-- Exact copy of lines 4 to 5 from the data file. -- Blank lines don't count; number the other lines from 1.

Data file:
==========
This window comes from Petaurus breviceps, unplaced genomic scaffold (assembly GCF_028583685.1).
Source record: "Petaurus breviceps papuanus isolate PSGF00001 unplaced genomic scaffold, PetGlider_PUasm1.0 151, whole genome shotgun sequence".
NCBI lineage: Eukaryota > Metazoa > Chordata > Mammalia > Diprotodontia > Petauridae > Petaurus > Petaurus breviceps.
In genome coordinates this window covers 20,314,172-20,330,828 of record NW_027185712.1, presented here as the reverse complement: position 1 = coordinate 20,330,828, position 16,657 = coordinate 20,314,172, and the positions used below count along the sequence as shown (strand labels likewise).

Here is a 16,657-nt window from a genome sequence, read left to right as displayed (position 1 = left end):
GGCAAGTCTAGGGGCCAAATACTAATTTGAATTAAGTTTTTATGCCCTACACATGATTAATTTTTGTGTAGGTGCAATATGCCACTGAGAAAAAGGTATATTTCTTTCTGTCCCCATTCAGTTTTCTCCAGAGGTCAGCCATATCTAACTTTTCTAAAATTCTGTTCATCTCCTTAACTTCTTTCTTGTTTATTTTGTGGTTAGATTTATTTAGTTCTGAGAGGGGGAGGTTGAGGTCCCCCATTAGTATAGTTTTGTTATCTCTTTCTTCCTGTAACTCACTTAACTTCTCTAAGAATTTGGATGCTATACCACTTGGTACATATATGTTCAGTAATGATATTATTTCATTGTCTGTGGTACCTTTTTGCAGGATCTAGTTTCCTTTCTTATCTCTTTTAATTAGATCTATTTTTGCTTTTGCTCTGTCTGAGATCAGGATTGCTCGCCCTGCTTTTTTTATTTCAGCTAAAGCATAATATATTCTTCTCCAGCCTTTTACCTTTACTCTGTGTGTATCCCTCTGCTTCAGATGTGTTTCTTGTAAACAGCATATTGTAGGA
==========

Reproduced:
In genome coordinates this window covers 20,314,172-20,330,828 of record NW_027185712.1, presented here as the reverse complement: position 1 = coordinate 20,330,828, position 16,657 = coordinate 20,314,172, and the positions used below count along the sequence as shown (strand labels likewise).

Here is a 16,657-nt window from a genome sequence, read left to right as displayed (position 1 = left end):